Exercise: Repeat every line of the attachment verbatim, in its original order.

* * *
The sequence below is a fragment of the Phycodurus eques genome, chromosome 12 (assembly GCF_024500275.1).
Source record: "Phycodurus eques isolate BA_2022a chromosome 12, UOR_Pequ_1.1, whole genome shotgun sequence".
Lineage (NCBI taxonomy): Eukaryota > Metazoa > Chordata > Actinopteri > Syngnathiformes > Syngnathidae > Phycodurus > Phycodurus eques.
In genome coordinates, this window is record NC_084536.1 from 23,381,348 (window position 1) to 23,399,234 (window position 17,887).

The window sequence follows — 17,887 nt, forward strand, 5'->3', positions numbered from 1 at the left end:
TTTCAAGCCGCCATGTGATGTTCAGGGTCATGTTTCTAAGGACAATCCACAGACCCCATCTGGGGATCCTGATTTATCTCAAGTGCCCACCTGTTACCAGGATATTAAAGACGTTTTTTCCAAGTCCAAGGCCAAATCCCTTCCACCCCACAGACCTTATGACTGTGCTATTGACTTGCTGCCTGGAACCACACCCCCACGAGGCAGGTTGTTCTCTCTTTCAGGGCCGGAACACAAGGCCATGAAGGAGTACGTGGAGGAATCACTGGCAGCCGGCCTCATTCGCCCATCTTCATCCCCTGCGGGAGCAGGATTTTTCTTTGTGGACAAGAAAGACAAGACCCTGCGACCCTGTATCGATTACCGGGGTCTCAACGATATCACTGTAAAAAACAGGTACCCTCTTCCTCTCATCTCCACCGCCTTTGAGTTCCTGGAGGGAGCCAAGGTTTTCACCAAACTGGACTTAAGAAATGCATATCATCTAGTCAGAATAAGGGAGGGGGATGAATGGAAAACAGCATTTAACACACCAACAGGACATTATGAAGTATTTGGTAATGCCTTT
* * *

The sequence below is a fragment of the Phycodurus eques genome, chromosome 12 (assembly GCF_024500275.1).
Source record: "Phycodurus eques isolate BA_2022a chromosome 12, UOR_Pequ_1.1, whole genome shotgun sequence".
Lineage (NCBI taxonomy): Eukaryota > Metazoa > Chordata > Actinopteri > Syngnathiformes > Syngnathidae > Phycodurus > Phycodurus eques.
In genome coordinates, this window is record NC_084536.1 from 23,381,348 (window position 1) to 23,399,234 (window position 17,887).

The window sequence follows — 17,887 nt, forward strand, 5'->3', positions numbered from 1 at the left end:
TTTCAAGCCGCCATGTGATGTTCAGGGTCATGTTTCTAAGGACAATCCACAGACCCCATCTGGGGATCCTGATTTATCTCAAGTGCCCACCTGTTACCAGGATATTAAAGACGTTTTTTCCAAGTCCAAGGCCAAATCCCTTCCACCCCACAGACCTTATGACTGTGCTATTGACTTGCTGCCTGGAACCACACCCCCACGAGGCAGGTTGTTCTCTCTTTCAGGGCCGGAACACAAGGCCATGAAGGAGTACGTGGAGGAATCACTGGCAGCCGGCCTCATTCGCCCATCTTCATCCCCTGCGGGAGCAGGATTTTTCTTTGTGGACAAGAAAGACAAGACCCTGCGACCCTGTATCGATTACCGGGGTCTCAACGATATCACTGTAAAAAACAGGTACCCTCTTCCTCTCATCTCCACCGCCTTTGAGTTCCTGGAGGGAGCCAAGGTTTTCACCAAACTGGACTTAAGAAATGCATATCATCTAGTCAGAATAAGGGAGGGGGATGAATGGAAAACAGCATTTAACACACCAACAGGACATTATGAAGTATTTGGTAATGCCTTT